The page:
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The Azores - Mission accomplished

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It was not all construction work for the men of the 801st Engineer Battalion during 1944. Starting on 17 April truck convoys began taking men on liberty the sixteen miles to Angra. Vinho was drunk, Swiss watches were purchased, sights were seen, and the men experienced life in a foreign land - including, in the words of the official history, the "ever-present odors of life in a city with no sanitary system." For the rest of the battalion's stay on Terceira daily runs were made to provide the men with a break in the monotony of camp life.

Bullfight in Angra
Men of the 801st attend a bullfight in Angra arena

Life gradually got easier as more infrastructure was completed and the weather moderated with the coming of summer. One luxury was the daily delivery of a current newspaper, less than a day old, brought in by bomber or transport crews arriving from the States.

On 14 October 1944 a hurricane struck the Azores. Many tents were blown down, notably those used for supply and S-3 offices. But herculean effort saved the majority of the camp from damage as men drove additional stakes and physically held onto guy ropes during the wind and pounding rains. The 801st would have the probably unique distinction of any World War II unit of experiencing firsthand both an Atlantic hurricane and a Pacific typhoon.

As critical projects such as the runways and the tank farm came to completion, it was announced at the end of October that fifteen-day leaves plus travel time by air to the U.S. would begin to be granted. Four per cent of the men would be allowed to go at a time, the names being drawn by lottery. The first group left at the beginning of November but they had not even returned before it became apparent that no more groups would be sent. Their mission accomplished, the 801st would probably be leaving the Azores before too much more time went by.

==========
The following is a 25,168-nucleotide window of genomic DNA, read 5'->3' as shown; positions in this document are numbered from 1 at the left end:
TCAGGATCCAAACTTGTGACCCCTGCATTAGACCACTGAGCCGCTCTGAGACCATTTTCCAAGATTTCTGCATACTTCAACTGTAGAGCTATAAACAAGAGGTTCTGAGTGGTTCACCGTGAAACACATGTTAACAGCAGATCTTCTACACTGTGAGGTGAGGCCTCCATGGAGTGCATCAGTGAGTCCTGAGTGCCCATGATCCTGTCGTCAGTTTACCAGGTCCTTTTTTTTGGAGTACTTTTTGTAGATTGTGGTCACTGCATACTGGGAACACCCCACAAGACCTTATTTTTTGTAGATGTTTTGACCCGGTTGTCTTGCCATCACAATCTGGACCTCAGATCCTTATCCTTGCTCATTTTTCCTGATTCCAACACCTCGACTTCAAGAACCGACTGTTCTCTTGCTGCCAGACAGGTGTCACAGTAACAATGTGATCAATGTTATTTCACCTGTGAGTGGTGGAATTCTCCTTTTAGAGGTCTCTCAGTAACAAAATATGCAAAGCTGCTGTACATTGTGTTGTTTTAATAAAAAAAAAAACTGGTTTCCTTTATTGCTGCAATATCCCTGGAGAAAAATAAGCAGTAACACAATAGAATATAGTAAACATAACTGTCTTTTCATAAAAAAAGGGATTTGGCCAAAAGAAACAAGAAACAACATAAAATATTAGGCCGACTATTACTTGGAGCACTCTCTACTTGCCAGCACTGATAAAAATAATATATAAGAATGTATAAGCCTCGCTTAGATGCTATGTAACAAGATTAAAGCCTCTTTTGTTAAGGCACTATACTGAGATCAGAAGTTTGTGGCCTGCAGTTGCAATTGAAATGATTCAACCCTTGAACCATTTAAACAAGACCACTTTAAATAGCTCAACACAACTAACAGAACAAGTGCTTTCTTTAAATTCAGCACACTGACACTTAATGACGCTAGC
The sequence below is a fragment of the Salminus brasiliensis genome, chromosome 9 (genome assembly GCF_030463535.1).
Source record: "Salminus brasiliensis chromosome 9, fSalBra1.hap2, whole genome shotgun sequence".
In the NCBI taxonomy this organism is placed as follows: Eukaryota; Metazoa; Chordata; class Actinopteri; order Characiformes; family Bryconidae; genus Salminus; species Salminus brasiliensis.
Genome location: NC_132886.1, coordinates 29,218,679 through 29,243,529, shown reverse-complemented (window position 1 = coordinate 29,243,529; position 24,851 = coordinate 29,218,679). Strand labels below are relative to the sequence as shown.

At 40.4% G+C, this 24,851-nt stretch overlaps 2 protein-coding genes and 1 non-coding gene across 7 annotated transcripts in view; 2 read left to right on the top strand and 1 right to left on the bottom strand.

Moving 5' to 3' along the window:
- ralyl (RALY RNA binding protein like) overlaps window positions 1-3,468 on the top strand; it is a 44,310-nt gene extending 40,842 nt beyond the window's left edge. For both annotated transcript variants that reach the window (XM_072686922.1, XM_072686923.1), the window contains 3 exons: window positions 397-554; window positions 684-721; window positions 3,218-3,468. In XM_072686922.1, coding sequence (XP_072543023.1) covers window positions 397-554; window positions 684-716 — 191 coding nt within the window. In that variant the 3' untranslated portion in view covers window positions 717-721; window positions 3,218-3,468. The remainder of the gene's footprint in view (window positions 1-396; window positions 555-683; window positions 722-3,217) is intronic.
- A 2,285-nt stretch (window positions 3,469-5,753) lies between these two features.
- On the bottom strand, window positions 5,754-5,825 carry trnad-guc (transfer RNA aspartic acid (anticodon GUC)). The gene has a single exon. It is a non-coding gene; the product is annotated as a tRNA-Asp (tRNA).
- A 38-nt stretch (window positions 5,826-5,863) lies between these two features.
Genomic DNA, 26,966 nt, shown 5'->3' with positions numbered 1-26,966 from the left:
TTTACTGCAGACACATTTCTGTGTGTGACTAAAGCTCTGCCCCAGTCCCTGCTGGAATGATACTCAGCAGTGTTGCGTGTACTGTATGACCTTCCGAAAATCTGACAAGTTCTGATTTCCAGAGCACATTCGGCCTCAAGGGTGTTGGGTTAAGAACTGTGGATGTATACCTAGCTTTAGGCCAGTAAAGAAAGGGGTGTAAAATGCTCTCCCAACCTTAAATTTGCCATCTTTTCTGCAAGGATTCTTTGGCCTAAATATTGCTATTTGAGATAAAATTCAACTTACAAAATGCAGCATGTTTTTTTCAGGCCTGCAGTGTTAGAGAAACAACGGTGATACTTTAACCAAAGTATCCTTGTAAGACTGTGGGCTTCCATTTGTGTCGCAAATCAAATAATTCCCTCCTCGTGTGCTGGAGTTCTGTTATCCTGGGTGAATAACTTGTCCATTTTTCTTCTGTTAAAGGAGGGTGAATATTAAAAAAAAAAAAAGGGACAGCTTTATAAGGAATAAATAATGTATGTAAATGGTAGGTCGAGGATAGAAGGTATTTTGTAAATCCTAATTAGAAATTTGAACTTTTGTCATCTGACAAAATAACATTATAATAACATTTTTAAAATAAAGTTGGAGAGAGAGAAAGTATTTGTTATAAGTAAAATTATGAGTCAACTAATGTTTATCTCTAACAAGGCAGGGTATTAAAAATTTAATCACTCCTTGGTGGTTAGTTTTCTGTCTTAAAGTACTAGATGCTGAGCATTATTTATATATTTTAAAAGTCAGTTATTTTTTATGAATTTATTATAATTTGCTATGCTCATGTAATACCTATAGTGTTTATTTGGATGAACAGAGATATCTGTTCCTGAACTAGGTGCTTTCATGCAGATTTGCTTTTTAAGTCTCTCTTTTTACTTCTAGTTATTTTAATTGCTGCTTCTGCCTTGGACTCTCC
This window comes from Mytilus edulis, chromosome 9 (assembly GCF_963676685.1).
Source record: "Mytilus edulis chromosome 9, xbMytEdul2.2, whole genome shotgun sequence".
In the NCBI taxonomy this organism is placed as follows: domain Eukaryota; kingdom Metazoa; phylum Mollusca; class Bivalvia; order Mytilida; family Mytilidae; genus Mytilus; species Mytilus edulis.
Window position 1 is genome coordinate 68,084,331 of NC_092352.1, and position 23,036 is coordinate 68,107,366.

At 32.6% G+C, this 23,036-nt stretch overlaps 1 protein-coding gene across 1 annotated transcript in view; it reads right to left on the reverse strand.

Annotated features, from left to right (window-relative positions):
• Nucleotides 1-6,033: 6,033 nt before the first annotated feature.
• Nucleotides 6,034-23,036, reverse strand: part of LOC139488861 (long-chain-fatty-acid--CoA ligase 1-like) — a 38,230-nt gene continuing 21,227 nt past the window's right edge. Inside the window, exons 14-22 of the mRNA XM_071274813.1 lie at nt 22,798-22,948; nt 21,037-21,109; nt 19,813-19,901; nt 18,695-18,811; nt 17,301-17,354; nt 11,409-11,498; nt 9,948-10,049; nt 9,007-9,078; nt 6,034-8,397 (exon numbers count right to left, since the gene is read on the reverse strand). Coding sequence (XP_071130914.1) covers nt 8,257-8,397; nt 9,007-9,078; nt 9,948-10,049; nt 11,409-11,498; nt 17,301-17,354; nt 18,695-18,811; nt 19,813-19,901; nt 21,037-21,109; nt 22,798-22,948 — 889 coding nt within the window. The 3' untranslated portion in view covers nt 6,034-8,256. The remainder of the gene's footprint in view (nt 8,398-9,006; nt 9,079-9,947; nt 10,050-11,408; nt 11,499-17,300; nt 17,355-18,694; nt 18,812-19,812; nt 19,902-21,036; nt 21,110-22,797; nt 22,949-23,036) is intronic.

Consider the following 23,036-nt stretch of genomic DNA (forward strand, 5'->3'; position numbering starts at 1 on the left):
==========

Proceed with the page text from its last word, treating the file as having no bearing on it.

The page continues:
North Atlantic air routes
Click map to see larger version showing the strategic location of the Azores and how it drastically cut the air route to Africa and Europe

The construction of the Azores air base accomplished exactly what high command intended. Thousands of miles were cut from the southern transport route for combat and transport aircraft heading for the war zones. A steady stream of airplanes would arrive each day, landing every few minutes all day long and for a few months making Lagens Field one of the busiest airports in the world. Planes could be serviced overnight while crews could relax and recover from their long ocean flight in comfortable barracks, get some hot chow, and even catch a movie. And in the morning the parade would start again, streaming over the eastern horizon to bring Germany to its knees.

By June of 1945 8,689 Allied aircraft were to use Lagens Field as a steping stone to North Africa, England, and France, over 6,700 of those in the last twelve months of the war. This included over 1,200 heavy bombers joining the U.S. Fifth and Eighth Air Forces. Over 30,000 medical air evacuations returned to the United States through the base.

As is often the case with the Army, the November prediction of an imminent departure from the Azores was overly optimistic. Another Christmas would pass and a new year would be well underway before the 801st took leave of Lagens Field. But that was o.k. They were going to be going in the right direction.

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